With the epidemic of childhood obesity in the United States, there is concern that overweight and obese children need to be screened for chronic medical conditions, including high cholesterol levels.
However, body fat is not an effective indicator of high cholesterol in children, according to new University of Michigan research.
Those are the findings of a U-M study led by U-M pediatricians Joyce Lee, M.D., MPH, and Matthew Davis, M.D., MAPP, which will appear in the August 3 edition of the Archives of Pediatric and Adolescent Medicine.
"We found, actually, that using body mass index to find kids with high cholesterol does not work well. There were many overweight and obese kids who had normal cholesterol, and there were a fair number of healthy-weight kids who had high cholesterol," says Lee, a member of the Child Health Evaluation and Research (CHEAR) Unit in the U-M Division of General Pediatrics, and assistant professor in the Department of Pediatrics and Communicable Diseases at the U-M Medical School.
The study was conducted after the American Academy of Pediatrics revised its cholesterol screening guidelines in July 2008, advocating a cholesterol check for kids who have increased risk of heart disease. For the most part, that means all children who are overweight or obese, which is about 30% of kids in the U.S.
"Our results indicate that the AAP guidelines for cholesterol screening in kids may need to be revised," says Lee. "Otherwise, we may be missing high cholesterol in some kids and unnecessarily testing others."
The authors performed the study with national data from thousands of children to see whether 'body mass index' (BMI), a measure of body fat based on height and weight, can be used as a reliable way to find kids with high cholesterol levels. They looked at the relationship between BMI and two different cholesterol measures, including total cholesterol and low density lipoprotein (LDL) cholesterol, i.e. "bad" cholesterol.
For this study, children were classified as overweight if their BMI was between the 85th and 95th percentiles, and defined as obese if their BMI was greater than the 95th percentile for weight based on age and height. Children had abnormal levels if they had a total cholesterol greater than 200 mg/dl or LDL cholesterol level of greater than 130 mg/dl.
This study found that screening all overweight or obese children would identify approximately 50% of children with abnormal cholesterol levels but would also lead to unnecessary testing for up to 30% of children.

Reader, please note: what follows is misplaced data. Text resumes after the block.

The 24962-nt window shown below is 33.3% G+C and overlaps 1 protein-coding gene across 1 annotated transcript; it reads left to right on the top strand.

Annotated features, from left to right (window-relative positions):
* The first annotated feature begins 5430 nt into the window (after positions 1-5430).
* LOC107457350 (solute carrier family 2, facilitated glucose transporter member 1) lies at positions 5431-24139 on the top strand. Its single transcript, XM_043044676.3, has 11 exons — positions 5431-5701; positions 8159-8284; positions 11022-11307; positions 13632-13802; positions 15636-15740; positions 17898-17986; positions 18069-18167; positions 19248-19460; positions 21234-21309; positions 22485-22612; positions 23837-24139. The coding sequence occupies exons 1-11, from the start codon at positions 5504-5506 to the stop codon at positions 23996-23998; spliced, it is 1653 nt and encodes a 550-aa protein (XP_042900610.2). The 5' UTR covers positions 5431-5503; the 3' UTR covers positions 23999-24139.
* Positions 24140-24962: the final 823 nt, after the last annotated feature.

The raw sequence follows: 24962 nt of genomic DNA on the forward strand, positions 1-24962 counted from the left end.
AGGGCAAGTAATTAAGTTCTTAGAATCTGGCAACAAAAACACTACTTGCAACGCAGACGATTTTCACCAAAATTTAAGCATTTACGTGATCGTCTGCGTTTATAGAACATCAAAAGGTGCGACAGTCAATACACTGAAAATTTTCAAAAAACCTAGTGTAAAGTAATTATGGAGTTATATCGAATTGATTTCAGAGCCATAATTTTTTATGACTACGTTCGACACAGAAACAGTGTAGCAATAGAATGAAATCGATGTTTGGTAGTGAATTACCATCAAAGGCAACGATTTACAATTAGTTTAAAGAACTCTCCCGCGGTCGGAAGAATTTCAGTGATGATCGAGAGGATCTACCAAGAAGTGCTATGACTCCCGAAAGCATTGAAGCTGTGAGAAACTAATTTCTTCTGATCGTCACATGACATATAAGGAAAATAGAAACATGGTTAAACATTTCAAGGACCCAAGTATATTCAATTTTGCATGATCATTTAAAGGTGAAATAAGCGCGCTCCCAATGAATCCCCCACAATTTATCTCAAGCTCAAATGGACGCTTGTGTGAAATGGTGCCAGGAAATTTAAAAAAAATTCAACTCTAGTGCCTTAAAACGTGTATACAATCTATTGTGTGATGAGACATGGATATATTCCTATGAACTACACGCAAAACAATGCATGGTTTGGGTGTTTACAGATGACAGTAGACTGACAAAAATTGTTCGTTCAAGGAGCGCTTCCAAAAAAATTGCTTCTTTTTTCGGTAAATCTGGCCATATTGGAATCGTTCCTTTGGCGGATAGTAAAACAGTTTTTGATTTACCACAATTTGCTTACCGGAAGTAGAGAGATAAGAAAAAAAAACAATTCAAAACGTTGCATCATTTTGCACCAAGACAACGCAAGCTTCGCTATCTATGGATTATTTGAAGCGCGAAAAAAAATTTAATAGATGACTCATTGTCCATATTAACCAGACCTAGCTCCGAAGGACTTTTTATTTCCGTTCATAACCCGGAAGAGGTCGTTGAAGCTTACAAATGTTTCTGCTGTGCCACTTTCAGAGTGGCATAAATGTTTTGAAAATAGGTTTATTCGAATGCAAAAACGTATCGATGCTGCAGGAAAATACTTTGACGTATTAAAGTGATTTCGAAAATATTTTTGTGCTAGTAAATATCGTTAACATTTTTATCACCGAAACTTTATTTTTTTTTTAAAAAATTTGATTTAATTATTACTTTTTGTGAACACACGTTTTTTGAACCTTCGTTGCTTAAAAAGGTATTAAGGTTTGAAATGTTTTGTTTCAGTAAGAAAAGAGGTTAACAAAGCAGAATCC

Other studies have looked at additional screening strategies for abnormal cholesterol in children on the basis of having a family history of early heart disease or high cholesterol. But as Lee notes, "A positive family history also performs poorly for identifying children with high cholesterol levels. Therefore, it may be more efficient for the AAP to recommend a public health campaign to reduce cholesterol among all children, rather than screening high-risk groups."
In addition to Lee and Davis, co-authors include Achamyeleh Gebremariam, MS, from the University of Michigan, and colleagues from the Arkansas Center for Health Improvement, including Paula Card-Higginson, BA, ELS, Jennifer L. Shaw, DrPH, MPH, MAP, and Joseph W. Thompson, MD, MPH.
This work was funded by the Robert Wood Johnson Foundation. Dr. Lee was also supported by NIDDK K08DK082386 and the Clinical Sciences Scholars Program at the University of Michigan.
Anne Rueter | EurekAlert!
Second cause of hidden hearing loss identified
20.02.2017 | Michigan Medicine - University of Michigan
Prospect for more effective treatment of nerve pain
20.02.2017 | Universität Zürich
In the field of nanoscience, an international team of physicists with participants from Konstanz has achieved a breakthrough in understanding heat transport
Cells need to repair damaged DNA in our genes to prevent the development of cancer and other diseases. Our cells therefore activate and send “repair-proteins”...
The Fraunhofer IWS Dresden and Technische Universität Dresden inaugurated their jointly operated Center for Additive Manufacturing Dresden (AMCD) with a festive ceremony on February 7, 2017. Scientists from various disciplines perform research on materials, additive manufacturing processes and innovative technologies, which build up components in a layer by layer process. This technology opens up new horizons for component design and combinations of functions. For example during fabrication, electrical conductors and sensors are already able to be additively manufactured into components. They provide information about stress conditions of a product during operation.
The 3D-printing technology, or additive manufacturing as it is often called, has long made the step out of scientific research laboratories into industrial...
Nature does amazing things with limited design materials. Grass, for example, can support its own weight, resist strong wind loads, and recover after being...
Nanometer-scale magnetic perforated grids could create new possibilities for computing. Together with international colleagues, scientists from the Helmholtz Zentrum Dresden-Rossendorf (HZDR) have shown how a cobalt grid can be reliably programmed at room temperature. In addition they discovered that for every hole ("antidot") three magnetic states can be configured. The results have been published in the journal "Scientific Reports".
Physicist Dr. Rantej Bali from the HZDR, together with scientists from Singapore and Australia, designed a special grid structure in a thin layer of cobalt in...
13.02.2017 | Event News
10.02.2017 | Event News
09.02.2017 | Event News
20.02.2017 | Materials Sciences
20.02.2017 | Health and Medicine
20.02.2017 | Health and Medicine